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Despite the significant obstacles she faced as a child in Tennessee, Dr. Mary Frances Berry has established a reputation as one of the most respected educators in the nation, with more accomplishments still on the horizon.

Born February 17, 1938, poverty split her family apart and she and her brother lived as orphans for a time. While attending segregated high schools during the Jim Crow period in the Deep South, Berry excelled academically and entered Fisk University. She then transferred to Howard University, graduating in 1961.

Berry obtained her Ph.D in history at the University of Michigan in 1966, then went on to work as part of the teaching faculty at the University of Maryland. While at Maryland, Berry oversaw the development of an African-American Studies program.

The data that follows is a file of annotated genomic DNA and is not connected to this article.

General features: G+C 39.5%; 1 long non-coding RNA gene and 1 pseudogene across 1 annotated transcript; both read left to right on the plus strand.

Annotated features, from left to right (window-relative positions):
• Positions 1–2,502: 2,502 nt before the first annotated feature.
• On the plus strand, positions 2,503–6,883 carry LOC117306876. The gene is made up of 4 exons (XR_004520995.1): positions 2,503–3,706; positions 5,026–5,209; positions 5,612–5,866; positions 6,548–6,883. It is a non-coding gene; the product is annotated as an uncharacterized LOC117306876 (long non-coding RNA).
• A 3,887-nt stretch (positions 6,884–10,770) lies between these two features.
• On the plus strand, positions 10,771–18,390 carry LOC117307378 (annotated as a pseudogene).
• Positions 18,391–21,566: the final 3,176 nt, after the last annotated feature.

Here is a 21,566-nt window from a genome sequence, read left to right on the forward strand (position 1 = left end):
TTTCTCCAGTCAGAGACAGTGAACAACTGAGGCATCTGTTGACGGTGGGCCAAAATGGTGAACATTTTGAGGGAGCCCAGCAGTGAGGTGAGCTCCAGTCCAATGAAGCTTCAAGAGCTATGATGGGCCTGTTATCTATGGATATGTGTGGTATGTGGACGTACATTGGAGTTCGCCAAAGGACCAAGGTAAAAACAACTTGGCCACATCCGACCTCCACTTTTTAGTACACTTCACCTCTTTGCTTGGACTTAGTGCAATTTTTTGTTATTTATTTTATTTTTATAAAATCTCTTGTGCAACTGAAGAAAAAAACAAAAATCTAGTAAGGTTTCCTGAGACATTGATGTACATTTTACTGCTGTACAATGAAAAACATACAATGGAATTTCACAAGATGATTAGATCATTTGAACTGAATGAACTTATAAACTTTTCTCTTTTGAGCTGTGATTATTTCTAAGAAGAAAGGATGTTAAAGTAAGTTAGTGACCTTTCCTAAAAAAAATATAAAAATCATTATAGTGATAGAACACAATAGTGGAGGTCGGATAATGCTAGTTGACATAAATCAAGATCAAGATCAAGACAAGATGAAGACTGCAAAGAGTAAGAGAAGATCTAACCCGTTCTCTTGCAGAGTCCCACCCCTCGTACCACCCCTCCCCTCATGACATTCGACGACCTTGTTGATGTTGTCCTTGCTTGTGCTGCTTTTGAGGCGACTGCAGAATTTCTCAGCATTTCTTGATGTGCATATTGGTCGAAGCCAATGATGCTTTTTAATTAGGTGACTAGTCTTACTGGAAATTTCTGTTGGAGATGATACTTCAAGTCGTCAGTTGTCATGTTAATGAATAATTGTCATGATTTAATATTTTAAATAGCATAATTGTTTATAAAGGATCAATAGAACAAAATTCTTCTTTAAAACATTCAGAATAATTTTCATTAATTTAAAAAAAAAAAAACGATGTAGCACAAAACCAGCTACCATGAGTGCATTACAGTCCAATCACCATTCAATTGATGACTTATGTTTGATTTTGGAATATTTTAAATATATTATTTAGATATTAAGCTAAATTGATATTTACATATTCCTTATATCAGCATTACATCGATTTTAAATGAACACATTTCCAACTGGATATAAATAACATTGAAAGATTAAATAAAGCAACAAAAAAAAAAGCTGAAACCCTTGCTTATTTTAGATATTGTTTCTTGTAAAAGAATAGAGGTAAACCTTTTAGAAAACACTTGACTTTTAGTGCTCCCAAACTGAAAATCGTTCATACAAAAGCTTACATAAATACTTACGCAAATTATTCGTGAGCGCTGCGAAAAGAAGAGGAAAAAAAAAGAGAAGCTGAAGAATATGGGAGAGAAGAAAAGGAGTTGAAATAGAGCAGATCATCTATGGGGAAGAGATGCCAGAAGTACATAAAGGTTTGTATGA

In 1970, she earned her law degree from the University of Michigan and in 1974, was named the University Provost for the University of Maryland. She was the first Black woman to hold that position. In 1976, Berry was named the chancellor of the University of Colorado in Boulder which made her the first Black woman to lead a major research university.

In the early ’80’s, Berry became involved in the anti-apartheid movement against South Africa and co-founded the Free South Africa Movement organization. During this period, she was a member of the United States Commission on Civil Rights. Because of her involvement in peaceful protests, then-President Ronald Reagan tried to fire Berry and disband the Commission. Berry sued Reagan and retained her seat until 1984.

Today, Berry is the Geraldine R. Segal Professor of American Social Thought and Professor of History at the University of Pennsylvania. She is the author of 10 books, which cover a vast variety of topics including racism, the Civil Rights Movement, and President Barack Obama.

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